“The customer is always right!” We have heard this phrase countless times and even experienced it first-hand, but only specific to retail outlets. What if I told you that Google will implement this strategy to change the way websites rank in the SERPs? In May 2020, almost a year back, Google announced that it will introduce new ranking criteria based on user experience known as the Google Page Experience update.
But what exactly is the Google Page Experience update, and how will it change SEO in 2021? We spoke to Grapefruit Digital SEO, a UK-based digital marketing agency, to find out more.
To put it simply, page experience is basically the good or bad experience a user has while interacting with a website. This includes the speed at which the website loads, the readability, layout, ad placement, mobile-friendliness, and other factors that measure a website’s performance.
If you’re wondering what these factors are and how is user experience connected to them, here’s a rundown of each of them:
Core Web Vitals
Core web vitals measure the factors affecting user experience, including interactivity, stability, and load time of the content. Based on these metrics, the website is graded as:
- Needs improvement
Currently, there are three core web vitals to measure the website performance:
1. Largest Contentful Paint (LCP)
The LCP measures the duration between when the page starts loading till the largest image is fully viewable. In layman language, it measures a website’s loading speed. An ideal LCP is 2.5 seconds or less.
2. First Input Delay (FID)
The FID measures the time it takes for a page to be ready to respond to clicks and other interactions. The acceptable duration is 100 milliseconds or less.
3. Cumulative Layout Shift (CLS)
CLS indicates the time it takes for the page to become visually stable. This means that the text and images appear in their designated places instead of in a disruptive manner. A good CLS score is 0.1 or less for a good user experience.
It’s important to note that whilst these new measures of the user experience will become a more important part of Google’s ranking decision, other user experience metrics that have been around for a couple of years now are still just as important.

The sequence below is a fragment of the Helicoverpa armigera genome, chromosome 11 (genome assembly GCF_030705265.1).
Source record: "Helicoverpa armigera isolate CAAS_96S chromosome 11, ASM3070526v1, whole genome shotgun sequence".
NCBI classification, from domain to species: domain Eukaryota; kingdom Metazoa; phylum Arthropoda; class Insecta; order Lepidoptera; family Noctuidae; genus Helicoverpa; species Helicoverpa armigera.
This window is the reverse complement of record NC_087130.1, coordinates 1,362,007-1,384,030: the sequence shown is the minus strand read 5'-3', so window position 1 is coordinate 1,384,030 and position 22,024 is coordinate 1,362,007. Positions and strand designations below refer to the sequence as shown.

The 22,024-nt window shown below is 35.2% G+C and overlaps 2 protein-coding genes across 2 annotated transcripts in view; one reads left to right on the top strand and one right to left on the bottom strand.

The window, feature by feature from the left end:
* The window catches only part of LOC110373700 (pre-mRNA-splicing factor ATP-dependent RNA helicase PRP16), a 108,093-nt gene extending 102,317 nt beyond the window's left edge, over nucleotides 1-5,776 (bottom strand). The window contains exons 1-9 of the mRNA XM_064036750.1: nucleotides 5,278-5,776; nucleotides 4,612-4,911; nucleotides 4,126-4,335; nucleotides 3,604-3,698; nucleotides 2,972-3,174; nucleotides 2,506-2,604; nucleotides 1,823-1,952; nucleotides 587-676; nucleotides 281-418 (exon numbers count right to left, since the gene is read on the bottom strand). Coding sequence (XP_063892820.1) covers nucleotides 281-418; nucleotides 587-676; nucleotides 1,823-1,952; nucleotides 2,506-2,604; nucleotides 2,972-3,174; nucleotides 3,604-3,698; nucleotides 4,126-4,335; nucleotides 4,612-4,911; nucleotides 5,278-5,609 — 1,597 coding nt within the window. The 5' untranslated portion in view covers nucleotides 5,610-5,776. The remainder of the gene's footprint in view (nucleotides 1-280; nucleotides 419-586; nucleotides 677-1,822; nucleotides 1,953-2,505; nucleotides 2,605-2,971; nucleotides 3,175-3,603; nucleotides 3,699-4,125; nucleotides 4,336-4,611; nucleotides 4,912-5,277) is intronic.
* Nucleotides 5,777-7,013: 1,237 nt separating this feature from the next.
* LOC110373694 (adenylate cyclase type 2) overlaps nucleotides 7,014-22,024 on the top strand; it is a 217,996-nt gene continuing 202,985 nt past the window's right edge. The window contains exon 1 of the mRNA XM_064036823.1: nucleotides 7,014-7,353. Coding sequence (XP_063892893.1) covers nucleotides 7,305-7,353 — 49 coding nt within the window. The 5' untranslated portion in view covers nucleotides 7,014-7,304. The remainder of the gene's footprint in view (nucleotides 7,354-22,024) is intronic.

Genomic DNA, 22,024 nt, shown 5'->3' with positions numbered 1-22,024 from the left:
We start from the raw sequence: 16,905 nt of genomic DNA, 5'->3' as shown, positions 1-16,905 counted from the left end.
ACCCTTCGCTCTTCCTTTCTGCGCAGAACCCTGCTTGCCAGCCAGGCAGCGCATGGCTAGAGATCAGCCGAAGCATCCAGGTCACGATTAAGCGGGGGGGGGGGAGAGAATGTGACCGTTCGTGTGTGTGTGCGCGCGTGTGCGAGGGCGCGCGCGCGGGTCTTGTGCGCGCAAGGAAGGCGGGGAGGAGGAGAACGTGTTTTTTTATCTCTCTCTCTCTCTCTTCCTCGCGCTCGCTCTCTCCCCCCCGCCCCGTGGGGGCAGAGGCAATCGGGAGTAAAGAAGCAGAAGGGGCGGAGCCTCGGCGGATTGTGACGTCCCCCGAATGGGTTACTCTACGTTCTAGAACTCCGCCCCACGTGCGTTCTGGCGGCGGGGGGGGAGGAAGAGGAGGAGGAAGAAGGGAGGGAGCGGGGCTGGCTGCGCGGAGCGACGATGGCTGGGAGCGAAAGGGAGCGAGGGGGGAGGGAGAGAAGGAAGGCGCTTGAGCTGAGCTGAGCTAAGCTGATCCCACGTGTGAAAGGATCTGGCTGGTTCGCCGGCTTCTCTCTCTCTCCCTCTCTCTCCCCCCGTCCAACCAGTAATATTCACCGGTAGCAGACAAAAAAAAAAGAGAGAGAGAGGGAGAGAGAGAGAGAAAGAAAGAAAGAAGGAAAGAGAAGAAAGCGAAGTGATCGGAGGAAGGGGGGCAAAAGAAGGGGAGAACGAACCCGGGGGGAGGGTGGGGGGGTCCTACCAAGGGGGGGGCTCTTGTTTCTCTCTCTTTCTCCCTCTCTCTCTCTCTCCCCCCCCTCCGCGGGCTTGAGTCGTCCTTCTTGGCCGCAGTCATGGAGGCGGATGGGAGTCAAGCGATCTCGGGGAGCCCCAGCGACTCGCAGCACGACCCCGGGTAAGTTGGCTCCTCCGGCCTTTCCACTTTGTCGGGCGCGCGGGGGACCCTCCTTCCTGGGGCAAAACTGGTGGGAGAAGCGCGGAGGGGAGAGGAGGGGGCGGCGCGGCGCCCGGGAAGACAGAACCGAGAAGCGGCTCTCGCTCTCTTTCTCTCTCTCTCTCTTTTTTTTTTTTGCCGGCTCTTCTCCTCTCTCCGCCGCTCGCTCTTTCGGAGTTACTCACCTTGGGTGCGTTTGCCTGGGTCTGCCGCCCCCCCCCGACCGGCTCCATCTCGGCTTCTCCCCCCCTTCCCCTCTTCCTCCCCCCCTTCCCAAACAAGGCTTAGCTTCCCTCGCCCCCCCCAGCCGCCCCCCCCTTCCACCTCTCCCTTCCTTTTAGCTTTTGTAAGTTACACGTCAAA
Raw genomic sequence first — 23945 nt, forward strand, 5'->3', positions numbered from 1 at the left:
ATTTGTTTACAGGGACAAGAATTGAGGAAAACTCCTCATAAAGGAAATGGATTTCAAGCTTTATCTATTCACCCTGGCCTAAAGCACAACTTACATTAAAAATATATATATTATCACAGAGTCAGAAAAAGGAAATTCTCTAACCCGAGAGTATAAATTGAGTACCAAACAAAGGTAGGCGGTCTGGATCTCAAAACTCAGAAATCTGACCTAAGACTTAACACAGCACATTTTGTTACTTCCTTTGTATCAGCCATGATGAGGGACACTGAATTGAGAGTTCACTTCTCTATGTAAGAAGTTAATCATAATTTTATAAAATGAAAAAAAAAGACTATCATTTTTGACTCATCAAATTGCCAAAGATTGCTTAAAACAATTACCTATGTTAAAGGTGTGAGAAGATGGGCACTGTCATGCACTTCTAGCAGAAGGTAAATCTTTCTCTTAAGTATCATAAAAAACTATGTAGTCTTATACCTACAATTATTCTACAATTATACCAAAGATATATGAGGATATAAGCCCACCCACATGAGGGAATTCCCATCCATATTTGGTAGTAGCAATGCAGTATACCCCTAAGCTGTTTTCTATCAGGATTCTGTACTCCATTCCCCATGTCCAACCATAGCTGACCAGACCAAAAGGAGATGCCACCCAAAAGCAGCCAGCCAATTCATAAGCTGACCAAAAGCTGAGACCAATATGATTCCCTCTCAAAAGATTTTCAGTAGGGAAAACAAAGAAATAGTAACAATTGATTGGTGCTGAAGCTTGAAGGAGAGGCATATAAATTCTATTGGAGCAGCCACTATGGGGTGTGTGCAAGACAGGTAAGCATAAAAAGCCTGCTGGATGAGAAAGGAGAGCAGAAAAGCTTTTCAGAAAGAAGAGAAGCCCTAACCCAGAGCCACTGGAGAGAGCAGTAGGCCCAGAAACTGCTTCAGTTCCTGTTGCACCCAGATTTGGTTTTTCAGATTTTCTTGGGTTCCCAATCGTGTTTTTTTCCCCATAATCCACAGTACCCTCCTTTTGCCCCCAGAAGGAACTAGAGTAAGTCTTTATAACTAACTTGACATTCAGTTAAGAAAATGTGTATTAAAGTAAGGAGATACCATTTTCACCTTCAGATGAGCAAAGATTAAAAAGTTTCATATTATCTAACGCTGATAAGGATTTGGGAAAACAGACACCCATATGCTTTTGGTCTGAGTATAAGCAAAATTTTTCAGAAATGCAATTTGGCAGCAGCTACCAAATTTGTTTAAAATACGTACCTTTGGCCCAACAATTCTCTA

Whether a webpage works well on mobile devices, so the various tablets and smartphones with different screen sizes, has long been a factor that can influence rankings.
With more and more of us accessing the web via mobile devise this has become so important that for the majority of sites Google is now focusing on mobile-first indexing – crawling and indexing sites based on their mobile versions instead of desktop versions.
Due to the increasing amount of deceptive content, safe browsing has long been an essential factor to demonstrate that your website is a safe place for users to visit and interact with.
HTTPS helps keep your website’s connection secure, and protect the transmission of data like passwords and credit card details, and is indicated by a small lock sign next to the URL. If your page isn’t secure, you will see a small triangular icon with an exclamation mark.
No Intrusive Pop-ups
A website with pop-ups that cover the content or make it difficult for the user to access it is a big turn-off and negatively impacts user experience.
All the factors mentioned above sum up the whole user experience. But how will they impact SEO in 2021 when the Google Page Experience update is finally implemented?
In more recent times SEO has always been about the technical optimization of a site, how well the content on the web pages is optimized for the search terms you want to rank for, and the quality of the links from other websites to yours.
With the Google Page Experience update, the technical optimization element of an SEO project is likely to get e little more important.
So does this mean that the other two factors will become less important?
Not at all! This simply means that Google will now consider the most important ranking factors a little differently; it will be more interested in seeing whether users have a smooth experience on your website or not.
So, with the launch of the Google Page Experience update in late 2021, we can expect a shift in the way SEO worked previously – but this will be more of an evolution, rather than a revolution.
However, sites that ignore or are slow to adapt to these new user experience metrics, could find themselves losing ground in the search results.
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